I loved to bake. Muffins, homemade French bread, homemade sandwich bread, cakes, brownies, you name it, I made it.
And then I found out I was gluten and wheat intolerant. I tried to bake gluten free items, but I didn’t understand how all of the different flours worked, and after making pan after pan of hard, tasteless gluten free baked goods, I gave up.
Just recently I tried again, and this time I hit upon success. I learned how to make my own gluten free all purpose flour (thanks to the Internet), and I found a recipe for gluten free pumpkin bread. I used that recipe and altered it to make a delicious, sugar free, GF banana bread. But my daughter is egg intolerant, so, after I perfected the recipe, I experimented with making it egg free, and again, I came up with a good bread.
My love of baking is returning.
What does this have to do with personal finance?
Actually, quite a bit, especially as we enter the last few weeks of 2013 and head into 2014.
In just a few short weeks you’ll notice blog writers changing their focus from how to save on holiday gifts to setting goals for the new year and steps to achieving your goals, especially financial goals.
Maybe it’s that people drink too much during the holidays, or maybe it’s that people are unbelievably optimistic as they head into the new year, but many of us set ridiculously difficult New Year’s goals. And then we’re disappointed with and hard on ourselves when we fail. (And often we fail the first week of the new year.)
Change takes time
Change is a step-by-step process, and it can be a long, painful journey.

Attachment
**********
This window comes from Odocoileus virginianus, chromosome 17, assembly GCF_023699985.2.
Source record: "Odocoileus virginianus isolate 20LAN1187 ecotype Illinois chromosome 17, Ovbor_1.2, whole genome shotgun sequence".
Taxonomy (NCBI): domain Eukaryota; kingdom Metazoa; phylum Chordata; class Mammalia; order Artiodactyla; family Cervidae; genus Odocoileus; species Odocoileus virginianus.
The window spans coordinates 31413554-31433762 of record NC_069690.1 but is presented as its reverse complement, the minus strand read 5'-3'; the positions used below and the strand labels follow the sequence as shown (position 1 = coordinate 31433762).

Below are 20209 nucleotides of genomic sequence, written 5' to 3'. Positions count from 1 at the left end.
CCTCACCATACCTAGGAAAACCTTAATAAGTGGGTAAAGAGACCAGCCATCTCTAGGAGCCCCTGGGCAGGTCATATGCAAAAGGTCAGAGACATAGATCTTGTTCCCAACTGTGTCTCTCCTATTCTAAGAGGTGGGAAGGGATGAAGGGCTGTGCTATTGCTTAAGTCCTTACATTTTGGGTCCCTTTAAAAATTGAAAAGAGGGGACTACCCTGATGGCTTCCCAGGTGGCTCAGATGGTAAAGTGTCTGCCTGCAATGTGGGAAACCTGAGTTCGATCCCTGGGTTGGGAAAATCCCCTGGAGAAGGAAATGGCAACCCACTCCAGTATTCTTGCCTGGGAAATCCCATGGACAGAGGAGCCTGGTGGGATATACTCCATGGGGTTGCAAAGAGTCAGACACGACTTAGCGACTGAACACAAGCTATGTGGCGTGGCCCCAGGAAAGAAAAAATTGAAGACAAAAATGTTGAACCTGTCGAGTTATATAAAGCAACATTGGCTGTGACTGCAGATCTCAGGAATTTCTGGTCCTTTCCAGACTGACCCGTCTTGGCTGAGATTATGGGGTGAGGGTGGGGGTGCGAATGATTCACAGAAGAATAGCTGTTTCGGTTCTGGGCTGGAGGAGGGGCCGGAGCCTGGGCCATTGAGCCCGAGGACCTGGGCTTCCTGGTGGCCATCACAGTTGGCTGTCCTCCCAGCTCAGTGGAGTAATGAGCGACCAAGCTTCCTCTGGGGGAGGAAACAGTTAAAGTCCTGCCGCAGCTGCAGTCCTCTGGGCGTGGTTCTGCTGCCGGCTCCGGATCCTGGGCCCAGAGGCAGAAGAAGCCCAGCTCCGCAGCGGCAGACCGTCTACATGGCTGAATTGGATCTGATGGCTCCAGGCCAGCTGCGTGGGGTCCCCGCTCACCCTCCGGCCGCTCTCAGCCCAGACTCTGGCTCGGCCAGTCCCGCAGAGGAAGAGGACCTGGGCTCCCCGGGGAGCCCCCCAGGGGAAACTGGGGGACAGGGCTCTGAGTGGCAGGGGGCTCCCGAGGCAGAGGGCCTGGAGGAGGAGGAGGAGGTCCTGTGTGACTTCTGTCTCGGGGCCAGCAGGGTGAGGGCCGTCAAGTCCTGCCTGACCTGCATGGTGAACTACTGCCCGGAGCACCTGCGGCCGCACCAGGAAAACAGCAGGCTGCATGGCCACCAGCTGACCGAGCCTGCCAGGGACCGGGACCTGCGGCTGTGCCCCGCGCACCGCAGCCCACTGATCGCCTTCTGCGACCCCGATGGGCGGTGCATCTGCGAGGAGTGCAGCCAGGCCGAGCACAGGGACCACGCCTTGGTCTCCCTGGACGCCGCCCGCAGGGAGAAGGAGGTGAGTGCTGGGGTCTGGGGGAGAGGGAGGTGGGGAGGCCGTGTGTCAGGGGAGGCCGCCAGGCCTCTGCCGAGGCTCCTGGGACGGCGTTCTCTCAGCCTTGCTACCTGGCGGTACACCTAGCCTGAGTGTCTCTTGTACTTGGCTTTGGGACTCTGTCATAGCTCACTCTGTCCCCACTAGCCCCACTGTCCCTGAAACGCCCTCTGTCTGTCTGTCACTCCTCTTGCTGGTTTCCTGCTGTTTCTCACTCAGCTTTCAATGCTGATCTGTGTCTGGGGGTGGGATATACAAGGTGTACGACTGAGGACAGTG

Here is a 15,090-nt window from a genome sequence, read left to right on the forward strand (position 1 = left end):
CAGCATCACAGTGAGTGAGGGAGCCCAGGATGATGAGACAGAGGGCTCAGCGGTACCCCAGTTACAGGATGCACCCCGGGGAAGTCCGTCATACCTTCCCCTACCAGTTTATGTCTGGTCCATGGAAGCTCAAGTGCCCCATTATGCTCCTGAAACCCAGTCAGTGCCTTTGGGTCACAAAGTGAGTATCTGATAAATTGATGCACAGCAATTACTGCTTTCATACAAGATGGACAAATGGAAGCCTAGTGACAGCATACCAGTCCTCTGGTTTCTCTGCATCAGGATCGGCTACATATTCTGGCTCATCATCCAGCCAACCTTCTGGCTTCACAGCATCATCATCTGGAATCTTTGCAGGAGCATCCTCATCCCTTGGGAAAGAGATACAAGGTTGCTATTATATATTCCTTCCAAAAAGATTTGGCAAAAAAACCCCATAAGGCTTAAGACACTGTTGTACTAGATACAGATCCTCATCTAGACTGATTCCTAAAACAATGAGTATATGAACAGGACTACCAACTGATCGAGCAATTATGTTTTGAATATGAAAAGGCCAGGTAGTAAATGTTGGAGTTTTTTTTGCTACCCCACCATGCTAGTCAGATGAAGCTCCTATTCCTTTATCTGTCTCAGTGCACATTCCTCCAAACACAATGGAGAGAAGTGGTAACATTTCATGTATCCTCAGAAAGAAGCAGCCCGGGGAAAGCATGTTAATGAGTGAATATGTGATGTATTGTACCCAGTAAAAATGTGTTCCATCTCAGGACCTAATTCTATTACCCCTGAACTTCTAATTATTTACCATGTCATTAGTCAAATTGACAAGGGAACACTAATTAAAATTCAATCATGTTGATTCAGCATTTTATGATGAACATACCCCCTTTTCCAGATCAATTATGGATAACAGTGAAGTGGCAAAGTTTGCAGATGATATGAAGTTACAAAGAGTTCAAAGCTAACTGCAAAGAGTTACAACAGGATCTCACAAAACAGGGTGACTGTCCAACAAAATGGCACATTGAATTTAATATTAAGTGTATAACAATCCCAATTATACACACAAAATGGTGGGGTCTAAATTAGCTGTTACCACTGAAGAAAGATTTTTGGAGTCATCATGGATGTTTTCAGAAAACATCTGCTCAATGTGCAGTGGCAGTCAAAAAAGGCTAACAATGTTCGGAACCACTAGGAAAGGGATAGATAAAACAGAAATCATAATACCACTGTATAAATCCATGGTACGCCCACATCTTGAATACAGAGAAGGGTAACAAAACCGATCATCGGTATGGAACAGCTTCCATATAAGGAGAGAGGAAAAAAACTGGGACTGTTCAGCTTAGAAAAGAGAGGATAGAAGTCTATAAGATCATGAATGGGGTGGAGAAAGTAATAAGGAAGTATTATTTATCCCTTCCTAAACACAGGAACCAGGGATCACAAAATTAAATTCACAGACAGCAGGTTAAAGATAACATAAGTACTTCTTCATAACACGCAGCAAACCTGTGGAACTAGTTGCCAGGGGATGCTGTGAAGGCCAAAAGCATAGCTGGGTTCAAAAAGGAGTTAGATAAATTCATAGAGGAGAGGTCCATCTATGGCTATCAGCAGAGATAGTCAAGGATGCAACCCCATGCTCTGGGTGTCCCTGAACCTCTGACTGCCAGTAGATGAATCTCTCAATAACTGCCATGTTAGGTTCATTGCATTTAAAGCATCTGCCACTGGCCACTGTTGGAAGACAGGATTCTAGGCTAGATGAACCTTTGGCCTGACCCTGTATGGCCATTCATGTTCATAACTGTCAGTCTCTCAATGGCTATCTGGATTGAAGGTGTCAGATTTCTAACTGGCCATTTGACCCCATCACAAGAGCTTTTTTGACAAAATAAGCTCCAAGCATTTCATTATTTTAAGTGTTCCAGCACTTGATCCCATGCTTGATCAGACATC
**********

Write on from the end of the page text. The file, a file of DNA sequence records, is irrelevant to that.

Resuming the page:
It took me a year to finally learn how to make a good gluten free bread and enjoy cooking again.
Likewise, my husband and I are 25 long months into our debt repayment journey, and we’re only now reaching the halfway point.
In those 25 months, though, we’ve learned how to wait to purchase things we want rather than rushing right out and buying them, and we’ve learned to stay within our budget. Would I like to be debt free now? You bet. But I also appreciate the valuable lessons I’m learning along the way. After all, those lessons will help us stay out of debt forever in the years to come.
As you enter this holiday season, go ahead and think about things in your life that you’d like to change. Maybe you’d like to put more money in an emergency fund or add to your retirement account. Set your financial goals, but don’t expect changes in your behavior to happen automatically. Know that any good change in habit takes months, maybe years, to be cemented in as a permanent part of your fabric. Be patient with yourself and know that each step you make in the right direction is a step that is getting you closer to your goal.
What steps do you take to make sure you are achieving your goals?